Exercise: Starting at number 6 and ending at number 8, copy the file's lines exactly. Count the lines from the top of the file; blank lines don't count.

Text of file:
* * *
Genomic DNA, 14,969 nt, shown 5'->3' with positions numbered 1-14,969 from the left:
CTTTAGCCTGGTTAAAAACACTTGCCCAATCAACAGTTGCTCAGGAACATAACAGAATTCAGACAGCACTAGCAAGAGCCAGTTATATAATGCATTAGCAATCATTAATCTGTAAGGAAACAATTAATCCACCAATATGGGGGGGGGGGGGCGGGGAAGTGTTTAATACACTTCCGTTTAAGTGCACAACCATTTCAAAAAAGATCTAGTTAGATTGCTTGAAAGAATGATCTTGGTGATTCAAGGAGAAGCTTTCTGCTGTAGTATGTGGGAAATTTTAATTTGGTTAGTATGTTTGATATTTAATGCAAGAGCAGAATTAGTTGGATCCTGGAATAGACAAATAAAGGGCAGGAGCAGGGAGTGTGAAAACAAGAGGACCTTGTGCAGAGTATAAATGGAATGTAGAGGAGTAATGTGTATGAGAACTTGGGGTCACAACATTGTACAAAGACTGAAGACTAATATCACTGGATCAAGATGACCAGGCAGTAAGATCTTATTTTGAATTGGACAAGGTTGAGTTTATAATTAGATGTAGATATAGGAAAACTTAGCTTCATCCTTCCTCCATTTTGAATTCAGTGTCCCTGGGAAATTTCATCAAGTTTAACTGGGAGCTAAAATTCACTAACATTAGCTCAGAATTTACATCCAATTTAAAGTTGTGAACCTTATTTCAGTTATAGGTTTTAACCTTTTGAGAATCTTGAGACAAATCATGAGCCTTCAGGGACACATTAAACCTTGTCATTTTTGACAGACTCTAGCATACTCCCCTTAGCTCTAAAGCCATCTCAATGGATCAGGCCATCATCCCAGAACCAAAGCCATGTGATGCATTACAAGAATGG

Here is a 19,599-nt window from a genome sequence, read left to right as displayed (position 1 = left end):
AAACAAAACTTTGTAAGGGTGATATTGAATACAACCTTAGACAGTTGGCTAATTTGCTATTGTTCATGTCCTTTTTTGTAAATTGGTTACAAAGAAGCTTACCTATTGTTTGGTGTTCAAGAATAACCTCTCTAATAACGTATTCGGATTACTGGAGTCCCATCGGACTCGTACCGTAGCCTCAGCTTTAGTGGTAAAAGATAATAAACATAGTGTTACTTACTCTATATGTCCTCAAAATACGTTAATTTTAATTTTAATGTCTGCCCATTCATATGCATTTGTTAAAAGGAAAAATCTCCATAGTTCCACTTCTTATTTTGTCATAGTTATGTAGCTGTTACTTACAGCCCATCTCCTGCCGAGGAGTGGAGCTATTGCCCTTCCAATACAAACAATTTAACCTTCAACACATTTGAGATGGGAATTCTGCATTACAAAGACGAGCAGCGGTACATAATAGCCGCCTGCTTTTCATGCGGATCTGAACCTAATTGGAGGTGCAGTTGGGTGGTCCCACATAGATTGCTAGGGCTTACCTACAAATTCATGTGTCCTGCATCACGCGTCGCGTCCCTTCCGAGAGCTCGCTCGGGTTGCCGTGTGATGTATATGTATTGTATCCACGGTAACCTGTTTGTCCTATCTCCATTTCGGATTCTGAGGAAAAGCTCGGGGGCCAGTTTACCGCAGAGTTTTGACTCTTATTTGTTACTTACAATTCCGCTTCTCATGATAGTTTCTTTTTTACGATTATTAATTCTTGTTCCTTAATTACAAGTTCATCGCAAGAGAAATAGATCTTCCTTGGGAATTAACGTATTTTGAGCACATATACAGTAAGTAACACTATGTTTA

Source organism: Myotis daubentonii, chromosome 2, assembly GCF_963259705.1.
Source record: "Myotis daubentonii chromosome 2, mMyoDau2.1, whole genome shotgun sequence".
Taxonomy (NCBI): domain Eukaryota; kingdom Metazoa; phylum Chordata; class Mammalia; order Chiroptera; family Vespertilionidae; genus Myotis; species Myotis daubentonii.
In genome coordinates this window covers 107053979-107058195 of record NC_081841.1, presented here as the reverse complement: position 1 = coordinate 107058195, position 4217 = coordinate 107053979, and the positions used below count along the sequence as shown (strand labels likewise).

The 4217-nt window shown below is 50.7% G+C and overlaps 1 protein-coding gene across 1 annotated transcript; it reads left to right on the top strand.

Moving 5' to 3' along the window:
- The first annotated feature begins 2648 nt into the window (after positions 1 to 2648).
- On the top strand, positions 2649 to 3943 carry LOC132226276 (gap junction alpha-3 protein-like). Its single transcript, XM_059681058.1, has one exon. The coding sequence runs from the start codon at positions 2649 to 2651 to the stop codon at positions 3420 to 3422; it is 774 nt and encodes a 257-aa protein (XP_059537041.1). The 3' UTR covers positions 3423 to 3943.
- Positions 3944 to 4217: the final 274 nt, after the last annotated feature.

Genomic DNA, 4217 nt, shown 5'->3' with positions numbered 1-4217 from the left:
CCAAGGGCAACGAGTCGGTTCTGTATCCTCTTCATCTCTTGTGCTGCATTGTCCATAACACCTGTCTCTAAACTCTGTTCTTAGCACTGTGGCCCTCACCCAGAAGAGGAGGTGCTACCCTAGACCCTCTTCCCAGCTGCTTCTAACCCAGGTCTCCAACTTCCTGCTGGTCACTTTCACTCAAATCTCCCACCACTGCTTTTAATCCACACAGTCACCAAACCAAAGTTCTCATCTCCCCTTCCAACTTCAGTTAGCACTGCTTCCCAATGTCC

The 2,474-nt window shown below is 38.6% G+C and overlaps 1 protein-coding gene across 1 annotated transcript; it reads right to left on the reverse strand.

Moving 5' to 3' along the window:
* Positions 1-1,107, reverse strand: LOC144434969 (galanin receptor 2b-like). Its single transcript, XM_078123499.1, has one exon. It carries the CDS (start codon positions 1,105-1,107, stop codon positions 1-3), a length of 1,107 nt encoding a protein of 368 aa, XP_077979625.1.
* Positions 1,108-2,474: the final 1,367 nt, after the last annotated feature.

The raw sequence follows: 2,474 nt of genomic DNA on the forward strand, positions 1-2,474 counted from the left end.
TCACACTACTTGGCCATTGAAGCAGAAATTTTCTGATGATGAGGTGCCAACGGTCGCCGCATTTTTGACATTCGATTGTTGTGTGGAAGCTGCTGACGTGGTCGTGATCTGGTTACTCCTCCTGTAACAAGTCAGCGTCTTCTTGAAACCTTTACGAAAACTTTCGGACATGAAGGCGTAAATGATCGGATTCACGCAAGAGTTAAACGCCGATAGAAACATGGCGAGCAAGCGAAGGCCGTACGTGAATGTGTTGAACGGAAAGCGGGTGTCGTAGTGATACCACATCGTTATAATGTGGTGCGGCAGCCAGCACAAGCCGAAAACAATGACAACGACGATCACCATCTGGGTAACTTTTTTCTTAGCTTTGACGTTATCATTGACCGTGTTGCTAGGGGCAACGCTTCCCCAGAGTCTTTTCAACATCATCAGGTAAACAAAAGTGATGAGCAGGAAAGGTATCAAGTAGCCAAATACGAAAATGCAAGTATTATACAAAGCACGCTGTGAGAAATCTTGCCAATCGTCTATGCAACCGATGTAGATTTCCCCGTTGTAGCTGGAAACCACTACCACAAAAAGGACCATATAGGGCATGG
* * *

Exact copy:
Source record: "Myotis daubentonii chromosome 2, mMyoDau2.1, whole genome shotgun sequence".
Taxonomy (NCBI): domain Eukaryota; kingdom Metazoa; phylum Chordata; class Mammalia; order Chiroptera; family Vespertilionidae; genus Myotis; species Myotis daubentonii.
In genome coordinates this window covers 107053979-107058195 of record NC_081841.1, presented here as the reverse complement: position 1 = coordinate 107058195, position 4217 = coordinate 107053979, and the positions used below count along the sequence as shown (strand labels likewise).